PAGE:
- Academic transcript.
- Personal Statement—If available. Ideally, you should have at least a first draft of your personal statement prepared by the time you request a letter, but you may ask for academic letters early in your undergrad. If you don’t have a draft yet, write a brief summary of the reasons you are pursuing medicine, including what makes you a unique and qualified candidate.
- MCAT score—This should be included in your CV, but it’s possible the letter writer will ask for a more verifiable source, such as a score printout. If you haven’t taken the MCAT, don’t delay asking for a letter just because you don’t have your MCAT score yet.
- Submission deadline—Include the date in writing, either through email or printed with the materials you provide to the letter writer. Make sure the date is at least a week in advance of when you actually need to submit the letter. We recommend giving letter writers six to eight weeks to complete a letter after receiving the materials listed above. This means it’s important to start the process two to three months before you plan to submit your application.
- A printed copy of materials—Even though the LOR submission process is completely digital, you may have letter writers who prefer to read and review physical materials. Ask them if they would like you to deliver or mail a printed packet of all of the above. It’s up to you to make this process as simple as possible for them and a crisp manila envelope with all of your materials and submission information is a nice touch for those less digitally inclined.
Where — Asking for Letters of Recommendation Virtually
Due to the COVID-19 pandemic, asking for a letter of recommendation in-person may not be possible, which means you will need to request a letter via email or possibly over Zoom, Skype, Microsoft Teams, and so on. While this may not feel as personal as you intended, all of us need to adapt to our new virtual world.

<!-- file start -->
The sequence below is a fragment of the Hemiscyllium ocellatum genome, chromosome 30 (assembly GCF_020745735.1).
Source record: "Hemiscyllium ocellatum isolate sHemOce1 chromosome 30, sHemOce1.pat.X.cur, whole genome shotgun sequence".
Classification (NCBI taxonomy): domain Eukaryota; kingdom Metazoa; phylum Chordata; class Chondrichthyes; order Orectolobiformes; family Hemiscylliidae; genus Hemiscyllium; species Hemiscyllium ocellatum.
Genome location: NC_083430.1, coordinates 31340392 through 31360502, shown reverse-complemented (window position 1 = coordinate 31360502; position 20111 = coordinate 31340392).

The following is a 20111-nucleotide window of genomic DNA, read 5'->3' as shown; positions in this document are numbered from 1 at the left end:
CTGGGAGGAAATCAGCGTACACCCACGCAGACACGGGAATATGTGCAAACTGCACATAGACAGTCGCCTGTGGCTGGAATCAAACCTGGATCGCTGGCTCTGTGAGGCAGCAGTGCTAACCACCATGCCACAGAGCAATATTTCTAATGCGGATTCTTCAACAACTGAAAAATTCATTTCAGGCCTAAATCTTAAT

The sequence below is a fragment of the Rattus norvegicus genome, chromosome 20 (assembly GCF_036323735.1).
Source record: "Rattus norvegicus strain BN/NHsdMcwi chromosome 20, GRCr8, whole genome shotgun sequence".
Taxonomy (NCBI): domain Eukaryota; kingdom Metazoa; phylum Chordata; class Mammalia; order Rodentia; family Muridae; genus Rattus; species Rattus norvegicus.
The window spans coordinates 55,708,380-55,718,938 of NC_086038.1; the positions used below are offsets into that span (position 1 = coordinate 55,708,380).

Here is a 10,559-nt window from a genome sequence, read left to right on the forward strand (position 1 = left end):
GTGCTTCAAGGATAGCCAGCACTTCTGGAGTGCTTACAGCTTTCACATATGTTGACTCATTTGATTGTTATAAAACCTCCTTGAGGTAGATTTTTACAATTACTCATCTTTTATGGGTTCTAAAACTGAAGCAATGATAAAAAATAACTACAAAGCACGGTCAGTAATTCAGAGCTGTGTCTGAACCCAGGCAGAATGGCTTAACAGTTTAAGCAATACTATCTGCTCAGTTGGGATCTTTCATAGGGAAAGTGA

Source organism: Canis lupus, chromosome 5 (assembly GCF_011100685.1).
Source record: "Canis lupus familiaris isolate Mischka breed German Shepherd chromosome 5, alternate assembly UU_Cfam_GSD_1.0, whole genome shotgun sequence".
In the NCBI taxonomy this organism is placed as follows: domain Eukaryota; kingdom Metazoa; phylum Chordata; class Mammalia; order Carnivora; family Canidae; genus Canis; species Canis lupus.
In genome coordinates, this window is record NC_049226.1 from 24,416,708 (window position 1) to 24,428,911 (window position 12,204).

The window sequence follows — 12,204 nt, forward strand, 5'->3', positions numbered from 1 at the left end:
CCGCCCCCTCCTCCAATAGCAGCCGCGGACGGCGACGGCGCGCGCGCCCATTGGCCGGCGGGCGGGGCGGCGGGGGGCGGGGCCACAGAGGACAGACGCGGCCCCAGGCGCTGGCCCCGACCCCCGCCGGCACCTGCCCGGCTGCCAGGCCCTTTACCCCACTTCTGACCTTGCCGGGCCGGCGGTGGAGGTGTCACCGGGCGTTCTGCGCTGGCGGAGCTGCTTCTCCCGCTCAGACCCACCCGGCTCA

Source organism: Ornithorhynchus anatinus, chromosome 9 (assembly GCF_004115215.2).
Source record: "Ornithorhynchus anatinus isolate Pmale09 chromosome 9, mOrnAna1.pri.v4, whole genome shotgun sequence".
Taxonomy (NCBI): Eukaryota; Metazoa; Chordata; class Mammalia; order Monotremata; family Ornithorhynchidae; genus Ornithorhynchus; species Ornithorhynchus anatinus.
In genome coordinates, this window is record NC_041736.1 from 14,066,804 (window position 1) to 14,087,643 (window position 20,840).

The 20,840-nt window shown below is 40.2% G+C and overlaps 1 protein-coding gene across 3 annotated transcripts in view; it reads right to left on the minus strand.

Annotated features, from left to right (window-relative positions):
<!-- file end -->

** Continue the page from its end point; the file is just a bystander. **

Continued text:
Virtual meetings are our new normal, so it’s important to cultivate relationships with potential letter writers and mentors online. A mentor could be someone you worked with, someone you met through a mutual contact, or you might find one through professional networks like LinkedIn.
For more advice on how to build relationships with mentors and letter writers online, read our article: Connecting with Mentors Over Zoom.
When to Ask For Letters of Recommendation
Start thinking about your letters of recommendation as soon as possible. It will take time to figure out who to ask and even longer to build strong relationships. If you have someone in mind, they may not have the time or feel they know you well enough, so make sure you have a backup plan and budget extra time in case a letter falls through.
Ask toward the end of your time working together or shortly after the conclusion of a class. Don’t wait months or years. You want the letter writer to have you on their mind so they can write a genuine letter full of fresh enthusiasm.
How to Ask For Letters of Recommendation
If you are requesting a letter of recommendation virtually, you can use our sample request template. Be sure to personalize the request with a sentence or two about your relationship. This could include involvement in their class/organization, the time you spent working together, what you enjoyed or learned, or how they inspired you.
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1 | Think About Your Letters Well in Advance
Letters of recommendation can make or break your medical school application. Who you ask can make all the difference. Approach relationships with professors and mentors with the idea that they could potentially be one of your letters of recommendation.
2 | Work to Develop Strong Relationships
Relationships take time. Cultivate your relationships with professors and prospective mentors as soon as possible, and mark how often you check-in with them using a calendar. Share your goals and successes with them so they can clearly see your progress and watch you grow. Express gratitude, and be sure to help them in whatever way you can. Relationships are two-way streets, after all.
Since in-person office hours are more difficult due to COVID-19, be diligent about scheduling virtual meetings. You still need to build strong relationships even if you are unable to meet in person.
3 | Only Ask People Who Will Give You a Strong Letter